Three Compensation Questions for HR

It’s not that the HR Department is trying to keep secrets from you. They are busy hiring people, solving employee-management problems and managing all the systems to keep people employed – just to name a few things.

Buried underneath all that work, there is information that may be valuable to you – if you know where to look. Depending on the size of your organization, you may find one person managing the area or in larger organizations you will find specific sub-departments within HR to contact.

Assortment of American CoinsIs Your Paycheck Right?

Are you getting your paychecks on time and are they correct? A separate payroll group or your HR representative in smaller organizations manages the payroll function.

If you have moved or have a change in family status – it is your responsibility to contact them and update your records so that the proper deductions come out and you don’t have a surprise at the end of the year when you file your tax return. Ditto for any changes in other benefits or deductions.

Direct deposit is great, however, fewer people look at their paychecks and endure they are correct.

Don’t assume that if your company has moved you everything is done, no changes can be made without filling out the proper documentation showing your consent.

Is Your Compensation Competitive?

In some situations compensation is the same for all positions. However, if you are being paid salary, your compensation is subjective. Perhaps you believe your compensation level should be higher (hint – most of us think that way!).

If you feel this way, the first step is to learn about how your organization establishes pay rates or salaries for their employees. In larger companies there will be a Compensation Department, in smaller companies, find out who is in charge of the yearly wage increases.

I have written a three-part series on how to go about evaluating how your salary was derived in your organization.

How Much Pay Increase Can You Expect Each Year?

Many organizations tie their pay increases to the general economy or rate of inflation. If inflation is low, then increases are low. There are many other factors that organizations consider – financial health of the company, growth strategy and competitiveness of skilled employees.

Once an organization establishes an increase budget, management may give out increases on a discretionary basis rather than an across the board percentage increase. Knowing what the process is for your company is important. Ask the Compensation Specialist or Human Resources Manager in your organization. Your manager is less likely to know the technical specifics of this question.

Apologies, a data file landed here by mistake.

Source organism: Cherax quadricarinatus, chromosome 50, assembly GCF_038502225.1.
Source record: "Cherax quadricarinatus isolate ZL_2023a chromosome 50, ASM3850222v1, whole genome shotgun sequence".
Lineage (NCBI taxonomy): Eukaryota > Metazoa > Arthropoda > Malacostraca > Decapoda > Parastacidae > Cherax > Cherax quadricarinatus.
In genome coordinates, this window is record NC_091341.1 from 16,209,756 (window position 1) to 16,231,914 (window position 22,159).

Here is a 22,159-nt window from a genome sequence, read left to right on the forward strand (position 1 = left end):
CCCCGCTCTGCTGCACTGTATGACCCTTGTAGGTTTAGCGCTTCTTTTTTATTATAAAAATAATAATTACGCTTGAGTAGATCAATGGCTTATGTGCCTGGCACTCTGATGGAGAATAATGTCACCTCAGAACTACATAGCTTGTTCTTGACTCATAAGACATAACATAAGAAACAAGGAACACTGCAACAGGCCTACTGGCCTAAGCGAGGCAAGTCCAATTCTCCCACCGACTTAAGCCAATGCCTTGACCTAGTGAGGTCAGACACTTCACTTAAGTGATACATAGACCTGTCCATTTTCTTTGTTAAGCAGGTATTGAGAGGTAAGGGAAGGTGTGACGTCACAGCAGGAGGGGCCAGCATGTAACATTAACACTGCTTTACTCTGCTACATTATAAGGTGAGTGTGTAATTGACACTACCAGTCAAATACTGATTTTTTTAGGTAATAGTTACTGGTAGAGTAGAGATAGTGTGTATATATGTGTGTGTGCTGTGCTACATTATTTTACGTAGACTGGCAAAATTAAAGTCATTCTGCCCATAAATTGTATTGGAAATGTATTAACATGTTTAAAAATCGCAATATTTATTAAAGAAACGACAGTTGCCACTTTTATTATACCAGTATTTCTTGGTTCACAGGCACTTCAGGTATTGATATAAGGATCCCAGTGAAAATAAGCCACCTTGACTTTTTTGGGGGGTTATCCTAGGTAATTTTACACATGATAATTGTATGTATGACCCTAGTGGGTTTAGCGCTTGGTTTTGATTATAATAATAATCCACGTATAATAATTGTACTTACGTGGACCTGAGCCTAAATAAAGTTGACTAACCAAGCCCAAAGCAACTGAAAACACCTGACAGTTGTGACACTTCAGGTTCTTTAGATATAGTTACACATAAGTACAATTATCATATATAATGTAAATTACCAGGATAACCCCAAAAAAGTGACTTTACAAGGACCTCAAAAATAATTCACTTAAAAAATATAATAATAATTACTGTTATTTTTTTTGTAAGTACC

Remember, increases are evaluated yearly and where you are in your salary range will influence how much of an increase you might expect.

As you have these conversations with your HR Department, tread lightly. They may be surprised at some of the questions. It is important to be professional in your approach and treat it as an information gather meeting. Once you understand how things work, you can make a plan on how to execute what you want to do.

Not Getting Interviews from Your Resume or Job Applications?

Does this sound like you? You’ve been putting in job applications for many jobs. You have lots of skills, the right education and a great track record of employment.

It’s been awhile since you had to look for a job and you can’t quite figure out why companies are not calling you in for interviews. Can’t they see how good you are?

Well, perhaps they can’t see how great you are and where’s why.

istock_000006916716xsmallYour Resume or Job Application is Buried

They are receiving hundreds of resumes from potential candidates for the position. Unless you were lucky to hit the top 25% of the deck, your resume or application is in the dead zone.

Once a company or recruiter has gotten their top 3-4 candidates they stop looking – even though you may be better qualified. Only those people will go on to the interview stage. The company doesn’t always select the best qualified of all resumes and job applications they receive, they select the best qualified on their short list of candidates. That is a big difference.

You Are Not Playing the Technology Game Well

Because of the mounds of resumes being received on a daily basis, recruiters and companies use technology to manage the process. That means you fill out your application online and sometime can attach a cover letter or resume (if you can – always do this!).

When someone goes into the database to search candidates for a position, they use key words to sort through all the applications. If your application does not contain the key words that are important for the job you are applying to, then your resume will not be found.

Your Networking Stinks